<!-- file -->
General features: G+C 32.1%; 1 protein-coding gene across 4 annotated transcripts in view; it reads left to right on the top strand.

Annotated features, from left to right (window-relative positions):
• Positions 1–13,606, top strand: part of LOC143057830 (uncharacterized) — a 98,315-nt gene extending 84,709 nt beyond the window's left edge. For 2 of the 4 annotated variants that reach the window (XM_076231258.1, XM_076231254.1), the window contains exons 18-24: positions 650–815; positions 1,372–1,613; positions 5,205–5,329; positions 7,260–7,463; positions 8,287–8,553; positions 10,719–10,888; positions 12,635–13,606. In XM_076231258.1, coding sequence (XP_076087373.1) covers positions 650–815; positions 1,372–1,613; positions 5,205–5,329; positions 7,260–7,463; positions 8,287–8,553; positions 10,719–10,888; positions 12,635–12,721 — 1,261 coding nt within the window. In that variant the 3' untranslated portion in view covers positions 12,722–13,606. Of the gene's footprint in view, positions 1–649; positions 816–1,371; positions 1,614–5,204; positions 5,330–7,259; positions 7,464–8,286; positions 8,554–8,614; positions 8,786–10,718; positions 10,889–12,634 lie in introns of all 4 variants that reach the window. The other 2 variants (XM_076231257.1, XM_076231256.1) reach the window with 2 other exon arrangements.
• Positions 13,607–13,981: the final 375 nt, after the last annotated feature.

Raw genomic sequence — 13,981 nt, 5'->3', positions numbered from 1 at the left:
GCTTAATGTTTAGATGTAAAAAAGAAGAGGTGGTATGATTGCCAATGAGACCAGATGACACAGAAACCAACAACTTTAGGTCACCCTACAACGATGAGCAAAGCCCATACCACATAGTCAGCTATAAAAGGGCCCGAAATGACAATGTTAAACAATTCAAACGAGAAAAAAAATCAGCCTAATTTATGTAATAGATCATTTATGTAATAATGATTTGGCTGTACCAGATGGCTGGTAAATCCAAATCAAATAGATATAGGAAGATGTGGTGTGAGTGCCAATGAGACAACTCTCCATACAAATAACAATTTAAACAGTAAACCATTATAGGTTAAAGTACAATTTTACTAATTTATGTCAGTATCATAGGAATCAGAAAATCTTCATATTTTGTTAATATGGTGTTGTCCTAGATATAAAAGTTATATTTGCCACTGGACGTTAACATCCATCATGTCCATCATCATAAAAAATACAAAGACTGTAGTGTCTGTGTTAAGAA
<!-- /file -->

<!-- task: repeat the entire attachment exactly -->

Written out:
General features: G+C 32.1%; 1 protein-coding gene across 4 annotated transcripts in view; it reads left to right on the top strand.

Annotated features, from left to right (window-relative positions):
• Positions 1–13,606, top strand: part of LOC143057830 (uncharacterized) — a 98,315-nt gene extending 84,709 nt beyond the window's left edge. For 2 of the 4 annotated variants that reach the window (XM_076231258.1, XM_076231254.1), the window contains exons 18-24: positions 650–815; positions 1,372–1,613; positions 5,205–5,329; positions 7,260–7,463; positions 8,287–8,553; positions 10,719–10,888; positions 12,635–13,606. In XM_076231258.1, coding sequence (XP_076087373.1) covers positions 650–815; positions 1,372–1,613; positions 5,205–5,329; positions 7,260–7,463; positions 8,287–8,553; positions 10,719–10,888; positions 12,635–12,721 — 1,261 coding nt within the window. In that variant the 3' untranslated portion in view covers positions 12,722–13,606. Of the gene's footprint in view, positions 1–649; positions 816–1,371; positions 1,614–5,204; positions 5,330–7,259; positions 7,464–8,286; positions 8,554–8,614; positions 8,786–10,718; positions 10,889–12,634 lie in introns of all 4 variants that reach the window. The other 2 variants (XM_076231257.1, XM_076231256.1) reach the window with 2 other exon arrangements.
• Positions 13,607–13,981: the final 375 nt, after the last annotated feature.

Raw genomic sequence — 13,981 nt, 5'->3', positions numbered from 1 at the left:
GCTTAATGTTTAGATGTAAAAAAGAAGAGGTGGTATGATTGCCAATGAGACCAGATGACACAGAAACCAACAACTTTAGGTCACCCTACAACGATGAGCAAAGCCCATACCACATAGTCAGCTATAAAAGGGCCCGAAATGACAATGTTAAACAATTCAAACGAGAAAAAAAATCAGCCTAATTTATGTAATAGATCATTTATGTAATAATGATTTGGCTGTACCAGATGGCTGGTAAATCCAAATCAAATAGATATAGGAAGATGTGGTGTGAGTGCCAATGAGACAACTCTCCATACAAATAACAATTTAAACAGTAAACCATTATAGGTTAAAGTACAATTTTACTAATTTATGTCAGTATCATAGGAATCAGAAAATCTTCATATTTTGTTAATATGGTGTTGTCCTAGATATAAAAGTTATATTTGCCACTGGACGTTAACATCCATCATGTCCATCATCATAAAAAATACAAAGACTGTAGTGTCTGTGTTAAGAA